old civilization

Dr. Martin Luther King, Jr. reacts in St. Augustine, Fla., after learning that the senate passed the civil rights bill, June 19, 1964.

mlk and civil rights protests in cartoons: then, as now

in the 1960s, america would have been all to happy to extend civil rights to blacks if only they  weren’t all just a bunch of lawless looters and rioters.

good thing we’ve grown as a society since then!

in the 1960s, america would have gladly listened to civil rights leaders – if only they weren’t all just stoking so much darn violence all the time!

good thing mlk’s image has been rehabilitated and black leaders are taken seriously now!

in the 1960s, the value of human life was placed above that of inert property - if only those uppity blacks would just take our word for it

thankfully the value of black life is recognized today!

in the 1960s, america really wanted to give black protestors the benefit of the doubt – if only they weren’t just so darn complicit in their own oppression

thank god those antiquated views are all behind us now!

in the 1960s, jobs, education and housing were ripe for the picking for minorities – they just insisted on wasting all that energy on aimless protests instead!

thank heavens we actually listen to their grievances now instead of just telling them to sit down and shut up!

in conclusion, everything would be fine if they had just stayed in the back of the bus instead of getting out and rocking it

(huge thanks to Rebel Blob for digging all these old cartoons up!)

abcnews.go.com
New Orleans takes down white supremacist monument
A monument to a deadly white-supremacist uprising in 1874 was removed under cover of darkness by workers in masks and bulletproof vests Monday as New Orleans joined the movement to take down symbols of the Confederacy and the Jim Crow South. The Liberty Place monument, a 35-foot granite...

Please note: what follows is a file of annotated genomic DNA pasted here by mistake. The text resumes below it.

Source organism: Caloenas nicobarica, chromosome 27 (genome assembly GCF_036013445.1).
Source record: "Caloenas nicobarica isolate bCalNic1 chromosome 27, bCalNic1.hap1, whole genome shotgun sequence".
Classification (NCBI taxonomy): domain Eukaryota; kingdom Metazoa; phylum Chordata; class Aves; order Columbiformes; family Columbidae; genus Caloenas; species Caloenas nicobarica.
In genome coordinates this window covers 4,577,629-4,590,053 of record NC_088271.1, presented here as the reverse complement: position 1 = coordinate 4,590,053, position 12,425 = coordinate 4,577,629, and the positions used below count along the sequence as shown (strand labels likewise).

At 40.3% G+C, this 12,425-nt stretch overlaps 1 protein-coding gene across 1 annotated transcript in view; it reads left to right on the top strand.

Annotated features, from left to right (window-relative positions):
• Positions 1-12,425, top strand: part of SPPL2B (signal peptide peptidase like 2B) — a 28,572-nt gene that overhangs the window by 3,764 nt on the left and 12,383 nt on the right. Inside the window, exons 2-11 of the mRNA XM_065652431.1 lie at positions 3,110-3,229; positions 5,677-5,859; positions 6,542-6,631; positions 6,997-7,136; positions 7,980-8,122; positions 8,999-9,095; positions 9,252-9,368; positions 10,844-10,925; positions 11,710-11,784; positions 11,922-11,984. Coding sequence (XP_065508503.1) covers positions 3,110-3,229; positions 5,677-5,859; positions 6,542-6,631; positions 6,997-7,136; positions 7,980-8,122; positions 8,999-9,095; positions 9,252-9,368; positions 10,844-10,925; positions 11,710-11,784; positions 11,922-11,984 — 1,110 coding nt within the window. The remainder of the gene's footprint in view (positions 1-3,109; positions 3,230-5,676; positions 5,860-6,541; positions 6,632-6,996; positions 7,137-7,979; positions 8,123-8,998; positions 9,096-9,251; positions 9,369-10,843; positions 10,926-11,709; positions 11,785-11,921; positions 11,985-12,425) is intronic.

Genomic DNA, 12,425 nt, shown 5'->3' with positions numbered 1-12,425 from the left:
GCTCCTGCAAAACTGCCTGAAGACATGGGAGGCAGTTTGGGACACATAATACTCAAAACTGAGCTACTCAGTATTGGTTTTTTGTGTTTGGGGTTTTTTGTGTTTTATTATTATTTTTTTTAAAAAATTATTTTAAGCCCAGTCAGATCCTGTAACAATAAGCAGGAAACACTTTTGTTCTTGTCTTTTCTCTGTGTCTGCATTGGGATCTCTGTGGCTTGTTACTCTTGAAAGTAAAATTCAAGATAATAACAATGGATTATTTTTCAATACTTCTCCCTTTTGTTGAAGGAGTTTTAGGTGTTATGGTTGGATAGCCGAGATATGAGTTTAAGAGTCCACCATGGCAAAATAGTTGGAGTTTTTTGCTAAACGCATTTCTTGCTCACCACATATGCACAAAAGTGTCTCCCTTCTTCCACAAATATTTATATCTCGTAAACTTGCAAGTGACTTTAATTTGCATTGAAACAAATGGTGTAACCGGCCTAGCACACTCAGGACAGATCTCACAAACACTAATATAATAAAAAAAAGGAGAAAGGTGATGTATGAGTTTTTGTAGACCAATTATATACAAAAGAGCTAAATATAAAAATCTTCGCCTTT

By ABC News

How the fuck did this thing stay up until 2017?

Robert Bonner, a 63-year-old Civil War re-enactor, was there to protest the monument’s removal.

“I think it’s a terrible thing,” he said. “When you start removing the history of the city, you start losing money. You start losing where you came from and where you’ve been.”

2

This Is The Earliest Known Reference To “Gumbo” And Is Found In The Interrogation Records Of A Slave,  New Orleans, September 1764

GUMBO- The Creole Cookery Book, published by the Christian Woman’s Exchange of New Orleans in 1885, calls gumbo making an “occult science” that “should be allowed its proper place in the gastronomical world.”

A dish that originated in southern Louisiana from the Louisiana Creole people during the 18th century. It typically consists primarily of a strongly flavored stock, okra, meat or shellfish, a thickener, and seasoning vegetables, which can include celery, bell peppers and onions.

According to one suggestion, gumbo is a reinterpretation of traditional African cooking. West Africans used the vegetable okra as a base for many dishes, including soups, often pairing okra with meat and shrimp, with salt and pepper as seasonings. In Louisiana, the dish was modified to include ingredients introduced by other cultural groups. Surviving records indicate that by 1764, African slaves in New Orleans mixed cooked okra with rice to make a meal.  

A more familiar version of the dish was described in an 1879 cookbook by Marion Cabell Tyree. Her Housekeeping in Old Virginia described “Gumbo Filit A La Creole”, a filé-based gumbo with chicken and oysters and spiced with allspice, cloves, red and black pepper, parsley, and thyme. The 1881 cookbook What Mrs. Fisher Knows About Old Southern Cooking, dictated by former slave Abby Fisher, contained three gumbo recipes. “Oyster Gumbo Soup” used a filé base, while “Ochra Gumbo” and “Chicken Gumbo” used okra as a base. Four years later, the cookbook La Cuisine Creole documented eight varieties of gumbo. None used sausage, but almost all of them contained ham.  

https://en.wikipedia.org/wiki/Gumbo#/media/File:Gumbo-1764.JPG

.https://www.yahoo.com/food/the-history-of-gumbo-82790044364.html

Henery Ossian Flipper:

- Born into slavery, Henery was appointed into the ‘United States Military Academy’ in West Point, NY (1873)

- After a few years of harassment, isolation/insults. To become the first African American graduate, and the first African American Commissioned Officer in the US Army.